Then at 6pm in the main building, room 355 is the next Arts Employability event featuring Dr Katy Barrett, Birkbeck alumna and Curator of Art Collections at the Science Museum, speaking about careers in museums – this should be a very useful and interesting event for anyone considering a career in the museum sector.

And, sorry, a final question: What do we do when we do art history? You may have attended (or missed) the event back in February with this title. It was a screening of two French-made films about the art historians Svetlana Alpers and Georges Didi-Huberman, from the series Un Oeil Une Histoire. There was a fascinating discussion afterwards about the films, focusing on how art historians at the beginning of their careers understand what it is that they do when they do art history. It included our own Mara Polgovsky Ezcurra, alongside scholars from the Warburg and Courtauld Institutes. Whether you were there or not, have a listen to the podcast that’s now been made available on the website of the film’s distributors Senso-Projekt here.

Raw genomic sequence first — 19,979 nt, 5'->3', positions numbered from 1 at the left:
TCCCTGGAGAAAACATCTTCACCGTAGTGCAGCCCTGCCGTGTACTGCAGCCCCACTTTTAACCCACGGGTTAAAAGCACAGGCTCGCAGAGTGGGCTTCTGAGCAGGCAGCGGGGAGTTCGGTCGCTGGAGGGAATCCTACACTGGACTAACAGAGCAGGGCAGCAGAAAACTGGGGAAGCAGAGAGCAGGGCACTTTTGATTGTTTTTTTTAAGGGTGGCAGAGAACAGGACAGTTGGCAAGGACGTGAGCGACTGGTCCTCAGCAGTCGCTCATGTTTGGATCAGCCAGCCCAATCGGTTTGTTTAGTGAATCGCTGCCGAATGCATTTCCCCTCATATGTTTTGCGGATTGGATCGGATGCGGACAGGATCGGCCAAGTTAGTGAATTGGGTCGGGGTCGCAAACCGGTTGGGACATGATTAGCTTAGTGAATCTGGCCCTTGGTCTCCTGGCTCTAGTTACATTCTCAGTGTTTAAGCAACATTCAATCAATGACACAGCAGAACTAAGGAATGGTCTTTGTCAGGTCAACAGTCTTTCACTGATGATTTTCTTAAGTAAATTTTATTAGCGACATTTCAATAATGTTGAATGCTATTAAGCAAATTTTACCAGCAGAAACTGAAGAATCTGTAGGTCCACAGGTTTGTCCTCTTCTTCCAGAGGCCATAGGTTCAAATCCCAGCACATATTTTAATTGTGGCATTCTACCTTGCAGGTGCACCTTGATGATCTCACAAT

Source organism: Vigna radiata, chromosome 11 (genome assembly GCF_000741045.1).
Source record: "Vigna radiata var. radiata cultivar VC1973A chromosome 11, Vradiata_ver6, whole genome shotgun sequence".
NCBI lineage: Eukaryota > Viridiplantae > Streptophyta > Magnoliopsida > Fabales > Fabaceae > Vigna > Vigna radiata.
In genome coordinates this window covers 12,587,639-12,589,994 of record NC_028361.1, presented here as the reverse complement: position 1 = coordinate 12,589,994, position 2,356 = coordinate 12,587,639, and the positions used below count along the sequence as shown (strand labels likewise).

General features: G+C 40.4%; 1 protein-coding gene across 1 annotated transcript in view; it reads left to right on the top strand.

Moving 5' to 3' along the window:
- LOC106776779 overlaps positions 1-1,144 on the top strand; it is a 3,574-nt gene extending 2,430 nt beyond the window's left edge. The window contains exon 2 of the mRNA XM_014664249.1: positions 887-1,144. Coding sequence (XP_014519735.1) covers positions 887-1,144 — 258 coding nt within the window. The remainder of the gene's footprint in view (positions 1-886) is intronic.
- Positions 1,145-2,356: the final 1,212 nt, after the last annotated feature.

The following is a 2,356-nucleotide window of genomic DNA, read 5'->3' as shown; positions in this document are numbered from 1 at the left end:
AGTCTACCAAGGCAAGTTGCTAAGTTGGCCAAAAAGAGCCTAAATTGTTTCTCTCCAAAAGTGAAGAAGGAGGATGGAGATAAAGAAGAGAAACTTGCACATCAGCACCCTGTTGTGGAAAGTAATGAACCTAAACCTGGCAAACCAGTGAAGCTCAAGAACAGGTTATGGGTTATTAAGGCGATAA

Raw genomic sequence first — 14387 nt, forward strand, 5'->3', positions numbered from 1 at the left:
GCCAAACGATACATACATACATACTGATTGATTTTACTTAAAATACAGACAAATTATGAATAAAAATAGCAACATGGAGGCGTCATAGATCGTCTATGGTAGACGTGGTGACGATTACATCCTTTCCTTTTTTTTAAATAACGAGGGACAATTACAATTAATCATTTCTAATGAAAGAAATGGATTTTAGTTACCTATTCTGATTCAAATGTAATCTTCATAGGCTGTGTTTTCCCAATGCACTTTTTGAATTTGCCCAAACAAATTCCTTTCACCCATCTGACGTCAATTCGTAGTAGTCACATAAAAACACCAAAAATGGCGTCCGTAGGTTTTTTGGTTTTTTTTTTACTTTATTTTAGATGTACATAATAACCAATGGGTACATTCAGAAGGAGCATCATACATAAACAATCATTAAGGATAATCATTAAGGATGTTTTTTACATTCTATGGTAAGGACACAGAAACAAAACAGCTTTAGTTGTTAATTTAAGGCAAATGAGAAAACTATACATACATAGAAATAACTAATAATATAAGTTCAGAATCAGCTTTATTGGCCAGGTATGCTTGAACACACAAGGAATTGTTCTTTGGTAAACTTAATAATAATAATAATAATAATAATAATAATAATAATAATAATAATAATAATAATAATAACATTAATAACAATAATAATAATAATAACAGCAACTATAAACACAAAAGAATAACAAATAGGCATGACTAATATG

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Arts Week! And some inspiration

The School of Arts is the home the History of Art department shares with the departments of Film, Media and Cultural Studies, Cultures and Languages, and English and Humanties. Arts Week is the annual showcase for the amazing range of discovering, thinking, creating and debating that goes on there. Every evening next week, you can come along to talks, screenings, panels, walks, workshops and more. You can even take part in a social media competition for the best arts-related pun. Here’s a message about that from our social media czar Oliver Chinyere:

We’ve launched our Arts Week pun contest and are looking for submissions! If you’re on social, please feel free to share with your audiences and/or participate yourself! (Twitter / FB). Winner wins a £25 gift card…and bragging rights.

Do browse through all the listings, but here for your convenience are the art/art history/museums-related events:

Monday 20 May

Accidental gardens: Natura Urbana | 5.45- 7.20pm | Book your ticket
Cinema, 43 Gordon Square.